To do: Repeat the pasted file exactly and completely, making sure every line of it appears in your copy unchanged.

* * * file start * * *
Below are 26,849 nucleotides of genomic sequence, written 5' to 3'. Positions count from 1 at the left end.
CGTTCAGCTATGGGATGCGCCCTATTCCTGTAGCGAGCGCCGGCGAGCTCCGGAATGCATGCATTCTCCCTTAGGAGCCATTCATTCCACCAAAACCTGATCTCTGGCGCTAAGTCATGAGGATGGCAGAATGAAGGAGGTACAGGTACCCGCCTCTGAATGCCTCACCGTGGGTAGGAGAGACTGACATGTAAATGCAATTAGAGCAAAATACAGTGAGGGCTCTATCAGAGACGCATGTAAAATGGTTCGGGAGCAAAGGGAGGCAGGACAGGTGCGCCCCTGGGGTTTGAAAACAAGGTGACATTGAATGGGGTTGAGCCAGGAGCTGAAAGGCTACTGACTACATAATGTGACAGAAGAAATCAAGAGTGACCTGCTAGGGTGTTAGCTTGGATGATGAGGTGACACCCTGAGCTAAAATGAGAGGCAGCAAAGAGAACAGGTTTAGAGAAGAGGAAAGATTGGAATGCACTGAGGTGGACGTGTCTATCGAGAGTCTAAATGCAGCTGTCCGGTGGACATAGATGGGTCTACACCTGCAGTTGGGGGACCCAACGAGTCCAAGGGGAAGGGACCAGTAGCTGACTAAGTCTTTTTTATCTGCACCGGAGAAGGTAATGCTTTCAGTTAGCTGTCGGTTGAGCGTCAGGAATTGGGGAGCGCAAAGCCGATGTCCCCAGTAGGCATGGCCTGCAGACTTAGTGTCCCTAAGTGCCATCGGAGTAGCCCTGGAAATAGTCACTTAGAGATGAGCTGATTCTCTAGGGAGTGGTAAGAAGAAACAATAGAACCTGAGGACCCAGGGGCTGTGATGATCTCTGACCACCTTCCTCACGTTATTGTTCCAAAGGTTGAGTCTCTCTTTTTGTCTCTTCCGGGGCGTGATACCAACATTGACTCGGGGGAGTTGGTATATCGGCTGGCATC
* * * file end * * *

Below are 26,849 nucleotides of genomic sequence, written 5' to 3'. Positions count from 1 at the left end.
CGTTCAGCTATGGGATGCGCCCTATTCCTGTAGCGAGCGCCGGCGAGCTCCGGAATGCATGCATTCTCCCTTAGGAGCCATTCATTCCACCAAAACCTGATCTCTGGCGCTAAGTCATGAGGATGGCAGAATGAAGGAGGTACAGGTACCCGCCTCTGAATGCCTCACCGTGGGTAGGAGAGACTGACATGTAAATGCAATTAGAGCAAAATACAGTGAGGGCTCTATCAGAGACGCATGTAAAATGGTTCGGGAGCAAAGGGAGGCAGGACAGGTGCGCCCCTGGGGTTTGAAAACAAGGTGACATTGAATGGGGTTGAGCCAGGAGCTGAAAGGCTACTGACTACATAATGTGACAGAAGAAATCAAGAGTGACCTGCTAGGGTGTTAGCTTGGATGATGAGGTGACACCCTGAGCTAAAATGAGAGGCAGCAAAGAGAACAGGTTTAGAGAAGAGGAAAGATTGGAATGCACTGAGGTGGACGTGTCTATCGAGAGTCTAAATGCAGCTGTCCGGTGGACATAGATGGGTCTACACCTGCAGTTGGGGGACCCAACGAGTCCAAGGGGAAGGGACCAGTAGCTGACTAAGTCTTTTTTATCTGCACCGGAGAAGGTAATGCTTTCAGTTAGCTGTCGGTTGAGCGTCAGGAATTGGGGAGCGCAAAGCCGATGTCCCCAGTAGGCATGGCCTGCAGACTTAGTGTCCCTAAGTGCCATCGGAGTAGCCCTGGAAATAGTCACTTAGAGATGAGCTGATTCTCTAGGGAGTGGTAAGAAGAAACAATAGAACCTGAGGACCCAGGGGCTGTGATGATCTCTGACCACCTTCCTCACGTTATTGTTCCAAAGGTTGAGTCTCTCTTTTTGTCTCTTCCGGGGCGTGATACCAACATTGACTCGGGGGAGTTGGTATATCGGCTGGCATC